He also noted that a decision on sending more police shouldn’t just be made on whether they have the numbers and ability to do so. He said they had to consider the impact this would have on “the overall responsibilities of the force … in a much wider context.”

In other words, if people across Canada saw the government using police officers simply to intimidate protestors and stop strikers and protestors, then people would lose faith and trust in the police, and this would make it impossible for police to perform their jobs. More police officers doesn’t necessarily mean better policing.

If only somebody with the sense of Fulton had been in office when Stephen Harper, the province of Ontario, and the City of Toronto were arming thousands of police officers to the tune of a virtual blank cheque. Not a single person in authority during the G-20 police mobilization asked the very basic question Fulton asked back in 1959 – is this really a good idea?

Political interference?

Of course, RCMP Commissioner Nicholson was furious when the Minister of Justice overrode his decision in 1959. In fact, he immediately resigned his position, claiming the government was interfering in police decisions for political purposes.

This entire situation raises a very good – and very important – question. What is the role of politics in policing? Was it political interference for the Minister of Justice to overrule the RCMP Commissioner’s decision on sending reinforcements, because the Minister was concerned about the impact this might have on the RCMP’s reputation across the country? Or was it political interference for the RCMP Commissioner to agree in the first place to a request for police reinforcements, when those reinforcements were being used as political pawns in Smallwood’s plan to crush a labour union?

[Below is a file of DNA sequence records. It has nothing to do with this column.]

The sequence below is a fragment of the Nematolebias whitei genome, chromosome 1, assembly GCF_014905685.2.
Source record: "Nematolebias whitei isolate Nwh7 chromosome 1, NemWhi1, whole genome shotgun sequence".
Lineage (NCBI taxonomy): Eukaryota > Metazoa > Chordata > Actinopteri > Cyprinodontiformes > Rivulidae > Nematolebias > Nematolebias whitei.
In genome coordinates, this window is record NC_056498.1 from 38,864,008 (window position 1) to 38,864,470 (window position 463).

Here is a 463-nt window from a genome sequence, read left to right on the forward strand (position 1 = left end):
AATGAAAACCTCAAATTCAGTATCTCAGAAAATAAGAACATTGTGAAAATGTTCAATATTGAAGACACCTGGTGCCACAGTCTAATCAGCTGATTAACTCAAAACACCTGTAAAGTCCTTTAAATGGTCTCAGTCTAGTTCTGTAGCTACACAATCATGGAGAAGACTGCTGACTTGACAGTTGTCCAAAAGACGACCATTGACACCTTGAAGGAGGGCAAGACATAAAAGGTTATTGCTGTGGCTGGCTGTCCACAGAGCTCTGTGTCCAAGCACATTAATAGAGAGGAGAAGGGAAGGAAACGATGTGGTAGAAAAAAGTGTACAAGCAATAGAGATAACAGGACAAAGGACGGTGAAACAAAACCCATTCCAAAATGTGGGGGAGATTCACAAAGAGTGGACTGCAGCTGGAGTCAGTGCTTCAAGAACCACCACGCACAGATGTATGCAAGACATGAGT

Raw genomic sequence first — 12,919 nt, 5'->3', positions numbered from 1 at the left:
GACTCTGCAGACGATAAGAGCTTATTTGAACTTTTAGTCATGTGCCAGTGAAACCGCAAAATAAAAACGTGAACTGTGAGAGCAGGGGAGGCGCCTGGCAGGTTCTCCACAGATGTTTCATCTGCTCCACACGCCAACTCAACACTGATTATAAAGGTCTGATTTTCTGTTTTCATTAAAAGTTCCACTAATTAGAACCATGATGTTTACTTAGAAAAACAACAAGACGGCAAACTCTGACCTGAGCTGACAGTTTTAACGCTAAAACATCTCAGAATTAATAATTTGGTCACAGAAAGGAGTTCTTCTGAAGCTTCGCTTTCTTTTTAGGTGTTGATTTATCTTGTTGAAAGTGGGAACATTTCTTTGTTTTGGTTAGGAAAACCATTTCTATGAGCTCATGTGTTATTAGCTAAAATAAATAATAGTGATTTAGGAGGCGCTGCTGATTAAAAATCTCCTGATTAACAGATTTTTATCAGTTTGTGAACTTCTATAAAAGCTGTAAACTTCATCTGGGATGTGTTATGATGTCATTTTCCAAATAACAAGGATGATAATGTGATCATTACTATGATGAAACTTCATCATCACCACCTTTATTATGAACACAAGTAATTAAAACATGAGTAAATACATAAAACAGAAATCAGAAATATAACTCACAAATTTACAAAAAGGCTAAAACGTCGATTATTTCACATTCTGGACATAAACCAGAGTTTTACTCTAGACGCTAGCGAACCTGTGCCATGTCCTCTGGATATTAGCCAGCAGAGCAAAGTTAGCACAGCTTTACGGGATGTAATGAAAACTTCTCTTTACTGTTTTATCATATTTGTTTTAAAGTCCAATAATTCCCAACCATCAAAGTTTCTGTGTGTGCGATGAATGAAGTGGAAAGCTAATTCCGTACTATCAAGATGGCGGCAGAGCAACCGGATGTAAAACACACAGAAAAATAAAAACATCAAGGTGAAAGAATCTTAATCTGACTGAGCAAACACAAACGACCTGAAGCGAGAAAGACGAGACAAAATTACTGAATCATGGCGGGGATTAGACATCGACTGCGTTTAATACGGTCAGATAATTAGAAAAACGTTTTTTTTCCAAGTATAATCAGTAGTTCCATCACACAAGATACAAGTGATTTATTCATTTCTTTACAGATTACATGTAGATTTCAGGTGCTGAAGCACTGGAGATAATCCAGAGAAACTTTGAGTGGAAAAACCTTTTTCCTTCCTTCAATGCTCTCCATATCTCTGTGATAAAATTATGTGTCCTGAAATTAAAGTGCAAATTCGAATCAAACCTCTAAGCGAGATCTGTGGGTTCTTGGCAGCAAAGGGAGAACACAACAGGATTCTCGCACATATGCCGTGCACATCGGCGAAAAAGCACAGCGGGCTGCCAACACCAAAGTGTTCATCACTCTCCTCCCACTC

It also raises important questions about accountability. Should the RCMP commissioner be independent from the government and able to make decisions based on what the commissioner thinks, on the basis of his or her professional experience, reflects good policing? Or should the RCMP be directly under the control of an accountable, democratic government, so that all policing decisions have to be reviewed by elected citizen representatives?

Judging by outcomes, it seems the Minister of Justice made the right call, and there was no need for the additional reinforcements. But it’s an issue we still need to come to terms with.

The RCMP today has been wracked by a leadership controversy of a different sort, with officers complaining about the conduct of their most recent commissioner, who was appointed from outside the RCMP for the first time in their history (in February, he announced his resignation). But the core issue is the same: what should the political relationship be between the police, and the democracies they serve and work for?

What do you think?

For more information on the issues covered in this column, check out this source: Pue, W. Wesley (ed.) (2000). Pepper in our eyes: The APEC affair. UBC Press.